a-frame-cottage-muskoka Photo: Erick Nielsen Photography/Flickr

The flagging Loonie may be dashing Canadians’ plans for a short-term stateside winter getaway, but the unfavourable exchange rate could be leading some to eye longer-term investments on home turf.

In Ontario’s Muskoka region, known colloquially as Cottage Country, residential property sales are hitting record levels, and Tom Wilkinson, president of the Muskoka Haliburton Orillia — The Lakelands Association of Realtors, suggests the tumbling loonie is propping up activity.

“People are perhaps looking and saying, ‘Gee, you know, we’re back to the scenario where it’s going to be expensive if I leave the country to go on vacation, so maybe it is time to buy a cottage,” Tom Wilkinson, the association’s president, tells BuzzBuzzHome News.

In December, 65 residential waterfront properties changed hands through the association’s MLS system, up 80.6 per cent compared to the same month a year ago, and the highest level ever recorded for that period.

For non-waterfront lots, sales totalled 100 units, pushing activity 22 per cent higher than it was through the same month in 2014, another December record.

“If you’re looking at the States and suddenly your dollar’s worth 70 cents, you’re looking at alternatives,” says Wilkinson.

“I think we’re going to see it impact cottage sales and tourism in general, whether it’s somebody with a trailer, or camping, or staying at a resort in Ontario instead of travelling to the states or the Caribbean.”

Another factor contributing to the booming activity is the unseasonably warm weather seen in Ontario this winter, which has especially benefitted the waterfront-property corner of the Muskoka market.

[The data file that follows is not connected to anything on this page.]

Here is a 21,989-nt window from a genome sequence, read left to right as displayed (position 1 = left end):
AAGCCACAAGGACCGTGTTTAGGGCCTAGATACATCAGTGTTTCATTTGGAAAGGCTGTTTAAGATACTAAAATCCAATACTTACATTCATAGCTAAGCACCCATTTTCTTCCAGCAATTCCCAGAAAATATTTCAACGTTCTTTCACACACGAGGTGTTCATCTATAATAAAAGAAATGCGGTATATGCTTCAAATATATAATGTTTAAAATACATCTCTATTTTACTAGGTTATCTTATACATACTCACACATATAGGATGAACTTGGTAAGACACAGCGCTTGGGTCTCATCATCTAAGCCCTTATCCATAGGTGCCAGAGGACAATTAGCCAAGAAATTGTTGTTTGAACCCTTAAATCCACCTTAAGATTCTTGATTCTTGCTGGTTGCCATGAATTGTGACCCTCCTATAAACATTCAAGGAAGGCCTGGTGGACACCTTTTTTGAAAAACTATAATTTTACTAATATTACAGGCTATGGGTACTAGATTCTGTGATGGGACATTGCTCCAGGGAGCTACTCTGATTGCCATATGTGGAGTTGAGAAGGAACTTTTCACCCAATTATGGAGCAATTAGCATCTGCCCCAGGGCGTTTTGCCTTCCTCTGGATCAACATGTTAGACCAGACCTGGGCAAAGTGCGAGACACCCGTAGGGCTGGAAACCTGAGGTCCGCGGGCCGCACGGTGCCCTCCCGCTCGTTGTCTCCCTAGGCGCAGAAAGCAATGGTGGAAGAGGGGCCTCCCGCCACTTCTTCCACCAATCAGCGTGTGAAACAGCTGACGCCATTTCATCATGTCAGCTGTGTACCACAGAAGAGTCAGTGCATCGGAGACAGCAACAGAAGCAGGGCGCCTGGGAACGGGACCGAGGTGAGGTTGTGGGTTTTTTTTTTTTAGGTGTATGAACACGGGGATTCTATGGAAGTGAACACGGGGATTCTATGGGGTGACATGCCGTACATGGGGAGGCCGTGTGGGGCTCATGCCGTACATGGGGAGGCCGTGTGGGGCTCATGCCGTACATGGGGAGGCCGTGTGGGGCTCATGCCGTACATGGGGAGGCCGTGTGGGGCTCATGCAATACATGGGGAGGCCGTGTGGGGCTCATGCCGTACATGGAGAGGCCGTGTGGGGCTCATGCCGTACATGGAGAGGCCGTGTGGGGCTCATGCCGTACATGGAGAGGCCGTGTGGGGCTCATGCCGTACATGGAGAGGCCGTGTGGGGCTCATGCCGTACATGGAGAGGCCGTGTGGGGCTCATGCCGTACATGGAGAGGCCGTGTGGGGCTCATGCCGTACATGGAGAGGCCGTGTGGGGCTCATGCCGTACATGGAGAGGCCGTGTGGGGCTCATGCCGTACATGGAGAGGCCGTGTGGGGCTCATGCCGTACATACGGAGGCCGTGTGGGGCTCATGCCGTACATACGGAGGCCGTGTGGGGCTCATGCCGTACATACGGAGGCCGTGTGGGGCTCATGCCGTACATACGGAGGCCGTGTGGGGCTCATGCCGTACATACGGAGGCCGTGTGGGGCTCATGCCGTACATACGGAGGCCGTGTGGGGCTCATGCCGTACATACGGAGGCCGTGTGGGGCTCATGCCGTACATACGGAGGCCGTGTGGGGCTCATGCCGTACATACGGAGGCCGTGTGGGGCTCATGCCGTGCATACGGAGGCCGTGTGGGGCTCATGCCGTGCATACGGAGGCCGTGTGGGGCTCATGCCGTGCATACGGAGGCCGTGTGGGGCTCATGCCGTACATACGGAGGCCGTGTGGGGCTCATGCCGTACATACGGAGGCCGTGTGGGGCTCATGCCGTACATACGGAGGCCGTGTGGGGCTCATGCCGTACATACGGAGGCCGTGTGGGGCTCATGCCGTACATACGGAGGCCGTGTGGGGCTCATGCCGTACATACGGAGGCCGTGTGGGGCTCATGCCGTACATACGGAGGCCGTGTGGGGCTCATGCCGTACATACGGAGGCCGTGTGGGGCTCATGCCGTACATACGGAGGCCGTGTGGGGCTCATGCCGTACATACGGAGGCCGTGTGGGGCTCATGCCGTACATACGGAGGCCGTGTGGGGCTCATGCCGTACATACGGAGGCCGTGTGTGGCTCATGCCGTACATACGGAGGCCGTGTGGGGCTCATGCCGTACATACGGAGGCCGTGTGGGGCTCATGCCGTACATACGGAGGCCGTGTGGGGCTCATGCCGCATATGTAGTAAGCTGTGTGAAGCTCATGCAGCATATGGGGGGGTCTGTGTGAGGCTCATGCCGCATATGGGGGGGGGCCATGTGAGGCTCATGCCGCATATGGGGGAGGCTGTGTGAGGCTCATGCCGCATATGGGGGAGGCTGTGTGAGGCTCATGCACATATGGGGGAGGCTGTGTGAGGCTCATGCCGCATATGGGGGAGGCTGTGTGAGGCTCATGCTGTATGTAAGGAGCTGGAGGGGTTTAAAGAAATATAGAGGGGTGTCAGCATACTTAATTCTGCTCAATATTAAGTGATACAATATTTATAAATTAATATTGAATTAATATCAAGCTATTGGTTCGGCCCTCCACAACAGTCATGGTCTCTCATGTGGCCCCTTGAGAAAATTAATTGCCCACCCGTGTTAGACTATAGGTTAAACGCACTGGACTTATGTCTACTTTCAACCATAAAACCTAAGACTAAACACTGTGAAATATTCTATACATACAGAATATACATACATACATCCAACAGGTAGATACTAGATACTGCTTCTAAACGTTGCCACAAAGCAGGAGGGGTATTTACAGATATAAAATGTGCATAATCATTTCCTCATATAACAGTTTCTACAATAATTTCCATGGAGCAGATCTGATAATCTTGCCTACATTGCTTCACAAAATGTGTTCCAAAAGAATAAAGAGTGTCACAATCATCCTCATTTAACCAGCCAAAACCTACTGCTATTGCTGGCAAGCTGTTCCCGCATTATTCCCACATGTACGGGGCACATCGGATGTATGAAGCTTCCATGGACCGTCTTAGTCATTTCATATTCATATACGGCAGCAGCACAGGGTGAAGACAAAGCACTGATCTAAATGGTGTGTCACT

“What it meant was that you could see the property, you could see the waterfront because the lakes weren’t frozen, and when buying a waterfront property, the buyers want to be able to see it,” he explains.

Wilkinson, who is based out of the Haliburton Highlands, says it’s too soon to tell whether Americans are capitalizing on the exchange rate. However, he notes “it’s possible.”

In fact, the Lakelands Association of Realtors is currently working on a survey of property owners in the area to look at where buyers are coming from, he explains.

Jennifer Greenberg, a realtor with Harvey Kalles Real Estate, which serves the Greater Toronto Area and Muskoka, says she’s seen an increase in stateside interest in Canadian vacation homes first hand.

She and her husband and fellow realtor Michael Loewith own a cottage together on the shores of Fort Erie, right by the Peace Bridge, and the couple has sold several properties in the area.

“Over the last five years, there’s been very few Americans purchasing properties. But now their dollar, every dollar’s worth a dollar-and-a-half, so that can really stimulate these other markets,” she says, adding she’s already seen more Americans start to buy in Fort Erie.

“The majority of people on our beaches are Americans,” Greenberg says. “On the Canadian side, it’s 95 per cent Americans,” she adds.

“My neighbour last summer mentioned to me right off the bat, ‘Our dollar’s great, [I’ve] paid off my mortgage.”

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